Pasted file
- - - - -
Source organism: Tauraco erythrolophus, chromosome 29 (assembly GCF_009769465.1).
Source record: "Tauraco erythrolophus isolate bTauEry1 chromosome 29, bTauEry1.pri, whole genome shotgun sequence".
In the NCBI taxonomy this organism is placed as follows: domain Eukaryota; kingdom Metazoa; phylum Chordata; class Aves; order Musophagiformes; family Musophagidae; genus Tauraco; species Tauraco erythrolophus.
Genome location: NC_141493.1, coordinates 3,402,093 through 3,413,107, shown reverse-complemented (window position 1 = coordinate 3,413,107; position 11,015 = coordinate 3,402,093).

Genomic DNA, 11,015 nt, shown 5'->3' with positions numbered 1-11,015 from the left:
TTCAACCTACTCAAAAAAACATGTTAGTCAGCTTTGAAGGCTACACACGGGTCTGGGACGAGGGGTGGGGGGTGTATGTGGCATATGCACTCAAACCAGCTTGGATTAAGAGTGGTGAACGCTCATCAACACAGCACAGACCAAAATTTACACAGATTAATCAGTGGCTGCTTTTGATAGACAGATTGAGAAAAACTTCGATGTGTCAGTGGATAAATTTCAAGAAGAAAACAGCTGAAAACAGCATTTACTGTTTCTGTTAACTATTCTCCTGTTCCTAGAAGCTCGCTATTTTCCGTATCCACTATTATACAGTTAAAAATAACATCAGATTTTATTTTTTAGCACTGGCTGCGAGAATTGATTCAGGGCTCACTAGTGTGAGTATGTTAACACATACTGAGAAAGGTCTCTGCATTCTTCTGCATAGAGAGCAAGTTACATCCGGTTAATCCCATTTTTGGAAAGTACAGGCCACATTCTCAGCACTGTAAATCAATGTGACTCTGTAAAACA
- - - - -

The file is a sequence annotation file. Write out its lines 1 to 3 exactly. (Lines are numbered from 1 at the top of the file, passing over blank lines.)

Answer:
Source organism: Tauraco erythrolophus, chromosome 29 (assembly GCF_009769465.1).
Source record: "Tauraco erythrolophus isolate bTauEry1 chromosome 29, bTauEry1.pri, whole genome shotgun sequence".
In the NCBI taxonomy this organism is placed as follows: domain Eukaryota; kingdom Metazoa; phylum Chordata; class Aves; order Musophagiformes; family Musophagidae; genus Tauraco; species Tauraco erythrolophus.